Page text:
11. Lucas Christopoulos said,

    December 13, 2023 @ 5:58 pm

    Diao Luzi (調露子) in his Jueli ji (角力記) "Jueli (Wrestling) Records" from the Song Dynasty (宋), while talking about a Sui period Tibetan wrestling champion uses Xifan (西番).

  12. Lucas Christopoulos said,

    December 14, 2023 @ 2:09 am

    my mistake…, Xifan (西番) was indeed coming from the PRC Chinese Historian, and author of the book comments not from Diao Luzi.

  13. Victor Mair said,

    December 14, 2023 @ 7:38 am

    @Chris Button (apud Pulleyblank), Peter B. Golden (apud Beckwith), et al. who are in a quandary over the autonym of the Tibetans, see the penultimate paragraph of the o.p. and the article by Andreas Gruschke (2001) which follows it.

  14. Lameen said,

    December 14, 2023 @ 9:37 am

    Turkic "Töbäd (plural of töbän)"? How does that work? Doesn't look like any Turkic plural marker I've ever heard of…

  15. Mark Metcalf said,

    December 14, 2023 @ 5:26 pm

    Global Times seemingly introduces a quandry regarding the new "Xizang" edict. In an article entitled "Tibetan dice games bridge past, present" the author consistently refers to the region as "Xizang", but refers to the people, language, and cultural practices of the region as "Tibetan."

    Wouldn't "Xizangian" be more consistent?


  16. AntC said,

    December 15, 2023 @ 2:55 am

    The term Xīzàng was coined during the Qing dynasty in the reign of the Jiaqing Emperor

    sentenced Europeans to death for spreading Catholicism among Han Chinese and Manchus. Christians who would not repent their conversion were sent to Muslim cities in Xinjiang, to be given as slaves to Muslim leaders and beys. [wp, again]

    Also refused the Vietnamese their preferred name.

    Sounds like a thoroughly disagreeable s.o.b.

    BTW before anybody gets on too high a horse, 'Wales/Welsh' means vaguely West-ish. As imposed by another occupying power, against the self-preferred 'Cymru'.

  17. Andreas Johansson said,

    December 15, 2023 @ 10:30 am

    "Wales/Welsh" doesn't mean western, it's from an old Germanic term for the Latin-and Celtic speaking populations of the Roman empire, originally probably from the name of the Volcae, a Gaulish tribe.

  18. Philip Anderson said,

    December 15, 2023 @ 2:07 pm

    Andreas Johansson is correct; although ‘Welsh’ is often translated as ‘foreign’, it wasn’t used for any foreigners (and in Britain the British were the natives).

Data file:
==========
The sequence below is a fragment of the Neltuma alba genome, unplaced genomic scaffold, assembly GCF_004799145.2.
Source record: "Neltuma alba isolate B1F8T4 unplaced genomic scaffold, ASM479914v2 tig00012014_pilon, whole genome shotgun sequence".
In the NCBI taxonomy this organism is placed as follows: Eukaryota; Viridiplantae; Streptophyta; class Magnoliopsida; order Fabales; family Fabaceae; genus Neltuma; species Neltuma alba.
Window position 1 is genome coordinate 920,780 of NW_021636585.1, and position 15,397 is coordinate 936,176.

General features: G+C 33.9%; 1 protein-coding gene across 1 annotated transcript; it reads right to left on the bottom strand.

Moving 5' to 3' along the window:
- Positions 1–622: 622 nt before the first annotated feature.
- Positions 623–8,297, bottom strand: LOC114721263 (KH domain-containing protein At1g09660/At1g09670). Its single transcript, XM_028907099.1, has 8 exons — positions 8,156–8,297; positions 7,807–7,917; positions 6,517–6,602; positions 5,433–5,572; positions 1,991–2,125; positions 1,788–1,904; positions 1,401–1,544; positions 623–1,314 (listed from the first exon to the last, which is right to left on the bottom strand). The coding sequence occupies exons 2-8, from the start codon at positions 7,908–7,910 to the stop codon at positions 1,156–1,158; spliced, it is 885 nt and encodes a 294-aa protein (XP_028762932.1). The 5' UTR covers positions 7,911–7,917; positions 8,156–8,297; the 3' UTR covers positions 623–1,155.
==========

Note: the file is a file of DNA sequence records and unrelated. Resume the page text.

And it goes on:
Although Cymru (the country) and Cymry (the people) are the names in Welsh, even Welsh speakers use Wales and Welsh when speaking English – some people, often Americans, use the Welsh names in English, but it seems odd.

  19. Mehmet Oguz Derin said,

    December 15, 2023 @ 8:42 pm


    The -t (and sometimes -z, which some Turkic languages realize in a manner quite similar to -d in pronunciation) usually goes under "Collective Markers" in treatises rather than plurals, though the function is close.

  20. David Marjanović said,

    December 18, 2023 @ 2:57 pm

    it wasn’t used for any foreigners

    Outside of English it very much was; in German for example, welsch (now obsolete) meant "Italian", "French" or both depending on context.

  21. Mark Metcalf said,

    January 6, 2024 @ 9:14 am

    An article on this matter in today's WSJ:

    China Doesn’t Want You to Say ‘Tibet’ Anymore


  22. Dhruv said,

    January 18, 2024 @ 6:56 am

    Here is a draft blog comment in simple wording about Tibet:

    This is very sad to read. It seems Tibet's identity and rich cultural history is being systematically destroyed. So many monasteries, temples and other heritage sites have been torn down over the decades. The Chinese government seems intent on wiping away what makes Tibet unique.

    I cannot imagine how difficult it must be for the Tibetan people to watch their sacred sites and traditions fade away. An entire generation is growing up not knowing what came before or how vibrant these communities once were. It's heartbreaking.

    I hope the world wakes up to what's happening in Tibet. We cannot be silent. We must speak up and protect those without a voice from having their home and culture stripped away after thousands of years. I sincerely hope the Tibetan way of life and spiritual practices can be preserved before they are erased from history completely. This kind of loss impacts us all.